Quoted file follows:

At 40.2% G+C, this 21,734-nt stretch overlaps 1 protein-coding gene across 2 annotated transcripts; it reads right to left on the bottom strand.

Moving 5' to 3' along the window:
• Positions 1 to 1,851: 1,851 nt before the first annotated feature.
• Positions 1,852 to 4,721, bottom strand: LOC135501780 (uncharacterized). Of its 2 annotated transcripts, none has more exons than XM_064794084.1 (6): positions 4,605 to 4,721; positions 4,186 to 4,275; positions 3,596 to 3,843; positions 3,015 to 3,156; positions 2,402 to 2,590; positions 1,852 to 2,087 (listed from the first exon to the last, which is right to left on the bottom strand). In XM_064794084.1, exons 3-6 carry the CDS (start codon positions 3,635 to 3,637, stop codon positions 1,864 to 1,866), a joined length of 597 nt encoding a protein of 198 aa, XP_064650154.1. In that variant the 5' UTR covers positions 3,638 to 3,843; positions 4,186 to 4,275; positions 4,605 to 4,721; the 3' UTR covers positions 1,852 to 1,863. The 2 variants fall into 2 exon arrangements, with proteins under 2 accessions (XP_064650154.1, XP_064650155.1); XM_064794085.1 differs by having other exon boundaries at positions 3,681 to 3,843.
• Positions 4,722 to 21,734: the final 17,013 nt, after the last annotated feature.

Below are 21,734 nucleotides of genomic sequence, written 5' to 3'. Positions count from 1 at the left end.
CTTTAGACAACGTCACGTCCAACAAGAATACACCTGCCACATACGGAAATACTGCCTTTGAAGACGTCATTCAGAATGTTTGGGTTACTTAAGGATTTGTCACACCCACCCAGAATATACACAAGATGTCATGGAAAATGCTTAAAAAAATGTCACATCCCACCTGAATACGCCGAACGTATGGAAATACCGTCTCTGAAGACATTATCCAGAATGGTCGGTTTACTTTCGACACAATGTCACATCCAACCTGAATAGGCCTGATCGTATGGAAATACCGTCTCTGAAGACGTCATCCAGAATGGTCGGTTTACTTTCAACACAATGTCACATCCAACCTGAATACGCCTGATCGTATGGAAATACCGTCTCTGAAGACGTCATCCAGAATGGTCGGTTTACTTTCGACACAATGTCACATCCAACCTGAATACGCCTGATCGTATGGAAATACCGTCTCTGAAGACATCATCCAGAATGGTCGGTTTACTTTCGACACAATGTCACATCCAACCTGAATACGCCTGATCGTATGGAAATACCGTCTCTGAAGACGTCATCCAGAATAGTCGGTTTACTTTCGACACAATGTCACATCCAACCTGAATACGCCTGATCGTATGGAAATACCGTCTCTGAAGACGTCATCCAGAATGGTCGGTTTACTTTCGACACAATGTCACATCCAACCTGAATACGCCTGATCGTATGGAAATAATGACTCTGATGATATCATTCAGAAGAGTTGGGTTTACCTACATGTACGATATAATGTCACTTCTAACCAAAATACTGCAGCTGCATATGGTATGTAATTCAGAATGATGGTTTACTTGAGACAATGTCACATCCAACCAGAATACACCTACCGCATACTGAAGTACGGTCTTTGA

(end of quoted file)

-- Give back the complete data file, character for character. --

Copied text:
At 40.2% G+C, this 21,734-nt stretch overlaps 1 protein-coding gene across 2 annotated transcripts; it reads right to left on the bottom strand.

Moving 5' to 3' along the window:
• Positions 1 to 1,851: 1,851 nt before the first annotated feature.
• Positions 1,852 to 4,721, bottom strand: LOC135501780 (uncharacterized). Of its 2 annotated transcripts, none has more exons than XM_064794084.1 (6): positions 4,605 to 4,721; positions 4,186 to 4,275; positions 3,596 to 3,843; positions 3,015 to 3,156; positions 2,402 to 2,590; positions 1,852 to 2,087 (listed from the first exon to the last, which is right to left on the bottom strand). In XM_064794084.1, exons 3-6 carry the CDS (start codon positions 3,635 to 3,637, stop codon positions 1,864 to 1,866), a joined length of 597 nt encoding a protein of 198 aa, XP_064650154.1. In that variant the 5' UTR covers positions 3,638 to 3,843; positions 4,186 to 4,275; positions 4,605 to 4,721; the 3' UTR covers positions 1,852 to 1,863. The 2 variants fall into 2 exon arrangements, with proteins under 2 accessions (XP_064650154.1, XP_064650155.1); XM_064794085.1 differs by having other exon boundaries at positions 3,681 to 3,843.
• Positions 4,722 to 21,734: the final 17,013 nt, after the last annotated feature.

Below are 21,734 nucleotides of genomic sequence, written 5' to 3'. Positions count from 1 at the left end.
CTTTAGACAACGTCACGTCCAACAAGAATACACCTGCCACATACGGAAATACTGCCTTTGAAGACGTCATTCAGAATGTTTGGGTTACTTAAGGATTTGTCACACCCACCCAGAATATACACAAGATGTCATGGAAAATGCTTAAAAAAATGTCACATCCCACCTGAATACGCCGAACGTATGGAAATACCGTCTCTGAAGACATTATCCAGAATGGTCGGTTTACTTTCGACACAATGTCACATCCAACCTGAATAGGCCTGATCGTATGGAAATACCGTCTCTGAAGACGTCATCCAGAATGGTCGGTTTACTTTCAACACAATGTCACATCCAACCTGAATACGCCTGATCGTATGGAAATACCGTCTCTGAAGACGTCATCCAGAATGGTCGGTTTACTTTCGACACAATGTCACATCCAACCTGAATACGCCTGATCGTATGGAAATACCGTCTCTGAAGACATCATCCAGAATGGTCGGTTTACTTTCGACACAATGTCACATCCAACCTGAATACGCCTGATCGTATGGAAATACCGTCTCTGAAGACGTCATCCAGAATAGTCGGTTTACTTTCGACACAATGTCACATCCAACCTGAATACGCCTGATCGTATGGAAATACCGTCTCTGAAGACGTCATCCAGAATGGTCGGTTTACTTTCGACACAATGTCACATCCAACCTGAATACGCCTGATCGTATGGAAATAATGACTCTGATGATATCATTCAGAAGAGTTGGGTTTACCTACATGTACGATATAATGTCACTTCTAACCAAAATACTGCAGCTGCATATGGTATGTAATTCAGAATGATGGTTTACTTGAGACAATGTCACATCCAACCAGAATACACCTACCGCATACTGAAGTACGGTCTTTGA